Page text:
“We were really wondering whether we should hold the conference at all this year,” Dr. Susanne Kunkel explains. She is a researcher at NMBU, the Norwegian University of Life Sciences.
Dr. Kunkel, Professor Hans Ekkehard Plesser, and colleagues from Jülich Research Centre have organized the annual conference for users and developers of NEST and related technologies.
NEST is a simulation software for neuronal networks coordinated by a public society, the Neural Simulation Technology Initiative.
Normally, the conference is organized in pastoral surroundings at the university in Ås, Norway. This time, it all had to be done online, without being able to draw on past experience.
NEST has passed the threshold
In the closing remarks of the conference, Professor Abigail Morrison of the Jülich Research Centre in Germany summarized:
“First and foremost, it’s exciting to see the new scientific developments using NEST. We have heard new results on a wide variety of systems and phenomena and theoretical frameworks, from visual cortex to sleep and learning, from astrocytes to cerebro-cerebellar loops, and from structural plasticity to partial information decomposition.”
Professor Morrison was impressed by the development of NEST: “We now see ever more scientific advances produced with NEST as-is, without requiring additional models or functionality to be created. This means that NEST has passed a certain functionality threshold, such that it is capable of being used by non-developers to investigate a startling range of scientific questions,” she says, and continues: “It is equally fascinating to see the growth of an ecosystem around NEST which expands its potential into whole new areas of research.”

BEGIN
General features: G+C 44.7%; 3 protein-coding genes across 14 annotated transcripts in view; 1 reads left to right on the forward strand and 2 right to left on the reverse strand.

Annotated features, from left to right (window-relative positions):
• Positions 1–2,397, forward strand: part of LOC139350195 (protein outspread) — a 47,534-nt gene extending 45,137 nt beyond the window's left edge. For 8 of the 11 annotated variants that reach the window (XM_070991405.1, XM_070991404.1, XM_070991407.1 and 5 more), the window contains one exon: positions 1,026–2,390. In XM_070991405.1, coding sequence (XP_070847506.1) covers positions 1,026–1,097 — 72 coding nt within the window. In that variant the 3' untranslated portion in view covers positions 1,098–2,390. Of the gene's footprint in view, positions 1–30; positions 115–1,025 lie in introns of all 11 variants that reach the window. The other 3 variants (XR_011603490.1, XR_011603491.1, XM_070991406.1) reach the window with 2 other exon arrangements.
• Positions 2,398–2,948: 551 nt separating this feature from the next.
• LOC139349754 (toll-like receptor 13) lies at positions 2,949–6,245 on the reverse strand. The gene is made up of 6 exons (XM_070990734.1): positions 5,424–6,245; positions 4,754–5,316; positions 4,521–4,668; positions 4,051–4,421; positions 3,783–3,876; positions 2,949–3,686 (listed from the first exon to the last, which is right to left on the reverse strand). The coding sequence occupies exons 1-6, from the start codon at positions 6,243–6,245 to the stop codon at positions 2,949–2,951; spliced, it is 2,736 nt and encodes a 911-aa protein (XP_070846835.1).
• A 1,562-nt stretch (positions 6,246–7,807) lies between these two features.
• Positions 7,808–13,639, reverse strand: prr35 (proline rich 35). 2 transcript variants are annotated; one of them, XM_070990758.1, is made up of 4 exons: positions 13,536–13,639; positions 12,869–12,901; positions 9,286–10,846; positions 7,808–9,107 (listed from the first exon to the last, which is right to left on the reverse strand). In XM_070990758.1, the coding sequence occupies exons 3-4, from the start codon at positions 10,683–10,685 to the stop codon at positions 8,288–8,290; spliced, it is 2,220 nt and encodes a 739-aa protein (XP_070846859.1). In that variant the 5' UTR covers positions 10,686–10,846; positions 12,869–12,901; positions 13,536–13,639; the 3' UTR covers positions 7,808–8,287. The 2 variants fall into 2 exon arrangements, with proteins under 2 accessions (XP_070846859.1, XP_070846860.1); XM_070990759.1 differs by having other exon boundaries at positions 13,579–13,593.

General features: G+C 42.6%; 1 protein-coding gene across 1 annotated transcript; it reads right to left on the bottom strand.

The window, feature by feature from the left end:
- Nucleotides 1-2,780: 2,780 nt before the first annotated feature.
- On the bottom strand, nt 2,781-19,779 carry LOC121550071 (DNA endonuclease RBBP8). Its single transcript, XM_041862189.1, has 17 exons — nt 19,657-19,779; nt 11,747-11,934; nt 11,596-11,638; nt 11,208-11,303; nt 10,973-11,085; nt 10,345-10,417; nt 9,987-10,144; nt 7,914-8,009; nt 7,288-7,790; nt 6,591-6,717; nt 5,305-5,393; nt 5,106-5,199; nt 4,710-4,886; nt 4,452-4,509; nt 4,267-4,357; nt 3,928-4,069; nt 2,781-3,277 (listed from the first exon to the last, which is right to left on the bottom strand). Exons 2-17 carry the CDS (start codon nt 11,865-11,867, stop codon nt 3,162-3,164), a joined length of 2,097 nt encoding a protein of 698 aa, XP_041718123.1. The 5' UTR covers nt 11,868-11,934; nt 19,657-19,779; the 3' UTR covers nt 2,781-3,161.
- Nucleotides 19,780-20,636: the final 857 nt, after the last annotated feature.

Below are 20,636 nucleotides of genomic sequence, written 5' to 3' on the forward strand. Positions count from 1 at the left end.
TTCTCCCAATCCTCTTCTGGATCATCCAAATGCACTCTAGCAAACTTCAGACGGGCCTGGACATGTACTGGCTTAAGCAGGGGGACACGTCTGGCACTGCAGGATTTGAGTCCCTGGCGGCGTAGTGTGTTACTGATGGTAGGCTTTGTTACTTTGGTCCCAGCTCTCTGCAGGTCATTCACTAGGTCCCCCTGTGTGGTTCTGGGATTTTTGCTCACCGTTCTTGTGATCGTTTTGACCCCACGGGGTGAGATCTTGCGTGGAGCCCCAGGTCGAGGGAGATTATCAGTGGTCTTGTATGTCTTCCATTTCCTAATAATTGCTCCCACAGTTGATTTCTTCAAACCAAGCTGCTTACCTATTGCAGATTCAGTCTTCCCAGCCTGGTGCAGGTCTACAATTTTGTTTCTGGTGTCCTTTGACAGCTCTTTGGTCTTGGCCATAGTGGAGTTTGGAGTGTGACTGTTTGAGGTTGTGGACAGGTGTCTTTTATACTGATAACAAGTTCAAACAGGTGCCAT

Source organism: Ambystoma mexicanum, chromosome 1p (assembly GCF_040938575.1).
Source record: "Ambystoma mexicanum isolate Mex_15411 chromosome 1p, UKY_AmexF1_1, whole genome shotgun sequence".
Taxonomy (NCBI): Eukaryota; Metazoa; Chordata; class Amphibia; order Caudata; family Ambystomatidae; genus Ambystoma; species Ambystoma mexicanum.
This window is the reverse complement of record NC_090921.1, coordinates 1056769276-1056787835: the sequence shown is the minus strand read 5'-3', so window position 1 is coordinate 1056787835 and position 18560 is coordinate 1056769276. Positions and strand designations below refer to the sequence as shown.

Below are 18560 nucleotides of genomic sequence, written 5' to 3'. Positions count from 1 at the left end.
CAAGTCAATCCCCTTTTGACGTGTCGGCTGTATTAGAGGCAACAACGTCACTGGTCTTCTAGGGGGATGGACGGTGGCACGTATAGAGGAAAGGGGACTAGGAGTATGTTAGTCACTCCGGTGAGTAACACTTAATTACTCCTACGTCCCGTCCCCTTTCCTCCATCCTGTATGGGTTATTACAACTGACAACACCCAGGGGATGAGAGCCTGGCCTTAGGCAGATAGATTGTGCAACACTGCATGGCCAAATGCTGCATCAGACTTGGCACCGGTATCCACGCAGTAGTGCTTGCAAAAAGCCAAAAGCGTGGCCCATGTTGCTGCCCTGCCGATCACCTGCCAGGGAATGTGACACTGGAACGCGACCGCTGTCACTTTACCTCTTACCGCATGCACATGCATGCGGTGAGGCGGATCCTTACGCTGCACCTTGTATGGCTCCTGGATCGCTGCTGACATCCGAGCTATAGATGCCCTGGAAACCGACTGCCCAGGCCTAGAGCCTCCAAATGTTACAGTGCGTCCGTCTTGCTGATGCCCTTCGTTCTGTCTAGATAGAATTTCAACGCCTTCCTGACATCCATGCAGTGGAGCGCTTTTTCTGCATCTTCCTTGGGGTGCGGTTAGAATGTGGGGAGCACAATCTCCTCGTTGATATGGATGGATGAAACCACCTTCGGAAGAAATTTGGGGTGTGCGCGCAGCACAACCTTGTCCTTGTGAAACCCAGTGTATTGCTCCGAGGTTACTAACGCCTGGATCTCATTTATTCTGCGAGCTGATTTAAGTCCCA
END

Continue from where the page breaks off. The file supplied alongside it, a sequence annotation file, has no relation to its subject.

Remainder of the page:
Miss informal social activities, but gain inclusivity
Despite the success of the first online NEST Conference, Morrison admits that a digital conference makes you lose something on the social level: “We can’t catch up with old friends or form new collaborations in the coffee breaks. We can’t make overly ambitious plans for new functionality over pizza and beer”.
However, she also points out how an online conference is more inclusive: “Unfortunately, the focus on in-person conferences is one way in which the scientific community amplifies privilege. There are many common scenarios that make it hard to attend a conference, for example if you have children or other dependents to care for, limiting health conditions, or if you work in a lab or a country with minimal resources for travelling. Holding the conference online means that everyone can join in.”
More participants inspires format discussion
And in fact, the attendance increased: More than 70 attendees registered for the conference, from more than 15 countries spanning 18 time zones.
“A digital conference has advantages, but we also think that meeting in person is a good thing. Maybe in the future we will use a mixed format but we are not sure yet how this is exactly going to look like. I guess it is a matter of trying out different solutions to figure out what works best,” Kunkel says.